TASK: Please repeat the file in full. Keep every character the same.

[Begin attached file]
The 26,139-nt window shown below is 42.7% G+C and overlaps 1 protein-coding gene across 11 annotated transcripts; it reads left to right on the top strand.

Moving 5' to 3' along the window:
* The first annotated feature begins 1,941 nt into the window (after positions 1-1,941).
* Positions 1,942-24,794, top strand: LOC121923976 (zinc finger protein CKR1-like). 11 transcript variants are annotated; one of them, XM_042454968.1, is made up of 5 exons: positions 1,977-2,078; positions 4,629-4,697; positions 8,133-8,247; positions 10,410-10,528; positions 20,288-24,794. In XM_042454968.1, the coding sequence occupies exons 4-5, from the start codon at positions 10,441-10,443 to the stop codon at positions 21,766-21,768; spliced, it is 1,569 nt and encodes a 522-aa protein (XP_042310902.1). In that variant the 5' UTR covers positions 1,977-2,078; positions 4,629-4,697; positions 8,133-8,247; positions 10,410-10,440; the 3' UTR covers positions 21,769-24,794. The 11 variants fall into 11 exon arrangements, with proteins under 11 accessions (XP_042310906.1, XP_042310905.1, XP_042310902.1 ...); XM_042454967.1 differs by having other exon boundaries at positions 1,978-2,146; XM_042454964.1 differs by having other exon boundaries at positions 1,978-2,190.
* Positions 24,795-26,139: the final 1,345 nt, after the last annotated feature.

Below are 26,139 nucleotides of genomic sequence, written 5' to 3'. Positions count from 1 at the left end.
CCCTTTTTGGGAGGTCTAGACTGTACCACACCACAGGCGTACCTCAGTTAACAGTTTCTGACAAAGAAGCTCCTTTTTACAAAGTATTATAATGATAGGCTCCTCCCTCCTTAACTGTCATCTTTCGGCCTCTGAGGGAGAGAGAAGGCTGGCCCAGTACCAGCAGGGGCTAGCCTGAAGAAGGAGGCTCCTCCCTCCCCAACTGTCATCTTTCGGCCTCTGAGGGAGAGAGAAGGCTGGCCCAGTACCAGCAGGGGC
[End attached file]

The 26,139-nt window shown below is 42.7% G+C and overlaps 1 protein-coding gene across 11 annotated transcripts; it reads left to right on the top strand.

Moving 5' to 3' along the window:
* The first annotated feature begins 1,941 nt into the window (after positions 1-1,941).
* Positions 1,942-24,794, top strand: LOC121923976 (zinc finger protein CKR1-like). 11 transcript variants are annotated; one of them, XM_042454968.1, is made up of 5 exons: positions 1,977-2,078; positions 4,629-4,697; positions 8,133-8,247; positions 10,410-10,528; positions 20,288-24,794. In XM_042454968.1, the coding sequence occupies exons 4-5, from the start codon at positions 10,441-10,443 to the stop codon at positions 21,766-21,768; spliced, it is 1,569 nt and encodes a 522-aa protein (XP_042310902.1). In that variant the 5' UTR covers positions 1,977-2,078; positions 4,629-4,697; positions 8,133-8,247; positions 10,410-10,440; the 3' UTR covers positions 21,769-24,794. The 11 variants fall into 11 exon arrangements, with proteins under 11 accessions (XP_042310906.1, XP_042310905.1, XP_042310902.1 ...); XM_042454967.1 differs by having other exon boundaries at positions 1,978-2,146; XM_042454964.1 differs by having other exon boundaries at positions 1,978-2,190.
* Positions 24,795-26,139: the final 1,345 nt, after the last annotated feature.

Below are 26,139 nucleotides of genomic sequence, written 5' to 3'. Positions count from 1 at the left end.
CCCTTTTTGGGAGGTCTAGACTGTACCACACCACAGGCGTACCTCAGTTAACAGTTTCTGACAAAGAAGCTCCTTTTTACAAAGTATTATAATGATAGGCTCCTCCCTCCTTAACTGTCATCTTTCGGCCTCTGAGGGAGAGAGAAGGCTGGCCCAGTACCAGCAGGGGCTAGCCTGAAGAAGGAGGCTCCTCCCTCCCCAACTGTCATCTTTCGGCCTCTGAGGGAGAGAGAAGGCTGGCCCAGTACCAGCAGGGGC